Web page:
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  1. Dianne’s avatar

    Your “creative” list can be reduced to writing, writing, writing, writing….(catch my drift?)

    I recommend something else. Dancing, singing, playing a musical instrument, any of these in a disciplined and studied way. Add to that something very physical and outside your comfort or familiarity zone.

    Reply

    1. Olle Linge’s avatar

      This is the third reply I write to this comment. The first version was a bit sad (the quotation marks around “creative” makes your comment look like an attack, implying that what I’m doing isn’t creative at all). The second version was much longer and discussed what creativity is (dancing, singing and playing an instrument aren’t being creative for me). I erased both versions because they were probably overreactions in different directions.

      I’m still very puzzled about your comment, though. What do you mean? Why did you post it? It feels very much like someone writing a post about how he plans to practice football in the near future and then someone leaves a comment telling him that, actually, football isn’t a sport anyway and that he should go play bowling, golf or cricket instead, to leave his comfort zone.

      Reply

    2. Dianne’s avatar

      First: I’m sorry! Of course my comment wasn’t an attack, and I am very sorry you read it that way. I used quotes to cite which list I was addressing; I could have just as easily called it the Saturday list, or the second list. I intended no sarcasm about creativity, and I think writing is just about the most complicated, and most creative, activity we face.

      My point was that writing, and all the aspects of the activities on the second list are related to writing, and they roughly correlate to the first list, those things you want to put away on a Saturday. I was just suggesting to step away further.

      Interesting that you don’t see dancing, singing, or playing an instrument as creative. I’ll have to think about how that might be!

      Again, no attack in my first comment, Olle. I admire your approach to things, and your interest in sharing your views with others. Which raises a question for me, just why did you see harshness in what I wrote? I know people do sometimes use comments boxes that way, but…jeez! Not me!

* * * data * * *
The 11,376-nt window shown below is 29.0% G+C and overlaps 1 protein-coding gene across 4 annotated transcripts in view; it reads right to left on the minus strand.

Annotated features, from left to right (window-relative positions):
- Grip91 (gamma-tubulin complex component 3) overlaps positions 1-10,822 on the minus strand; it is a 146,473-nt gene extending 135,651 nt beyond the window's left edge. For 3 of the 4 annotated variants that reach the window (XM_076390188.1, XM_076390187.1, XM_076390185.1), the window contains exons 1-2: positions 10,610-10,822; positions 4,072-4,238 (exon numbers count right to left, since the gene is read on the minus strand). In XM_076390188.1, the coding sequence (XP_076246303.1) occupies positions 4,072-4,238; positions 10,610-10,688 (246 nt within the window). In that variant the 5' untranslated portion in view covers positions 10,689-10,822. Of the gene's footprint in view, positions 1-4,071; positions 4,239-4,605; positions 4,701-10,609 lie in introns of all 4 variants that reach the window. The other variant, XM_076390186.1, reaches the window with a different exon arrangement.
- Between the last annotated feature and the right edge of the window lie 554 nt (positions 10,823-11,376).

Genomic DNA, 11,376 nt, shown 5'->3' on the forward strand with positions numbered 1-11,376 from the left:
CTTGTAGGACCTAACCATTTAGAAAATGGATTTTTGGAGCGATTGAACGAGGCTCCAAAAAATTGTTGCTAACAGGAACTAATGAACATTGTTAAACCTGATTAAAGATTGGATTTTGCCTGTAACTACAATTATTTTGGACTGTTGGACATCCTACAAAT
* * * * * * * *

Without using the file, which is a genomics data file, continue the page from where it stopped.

Reply

      1. Olle Linge’s avatar

        I know you didn’t mean it as an attack, if I thought that was your intention I would just have ignored you. :) I think the quotation mark along with the “writing, writing, writing” gave me the impression that writing was somehow not creative. That’s of little importance, though, we all know how limited text is when it comes to conveying exact emotions. Fortunately, that isn’t the goal of creative writing, so I’m quite safe.

        Regarding creativity, for me it’s about using the full force of my imagination to create something unique and wonderful. I simply can’t see how singing or dancing can be compared with writing an epic story about how vampire Hitler was defeated with fireworks (I don’t intend to write such a story, I just borrowed this from the article). In what way is singing a song using your imagination to create something? I know many people who are very good dancers but have very little or no imagination. Obviously, this is because we’re talking about different kinds of creativity and probably different kinds of imagination as well.

        Composing music, choreographing dance or painting a picture would probably qualify as creativity in my eyes, but that requires knowledge and skills I don’t have. Sure, I could randomly paint a picture or compose a song, but I would know that it was terribly bad and would never feel happy knowing that what I produced had no value to anyone, not even myself. I think I’ll stick to writing for the moment. :)

        Reply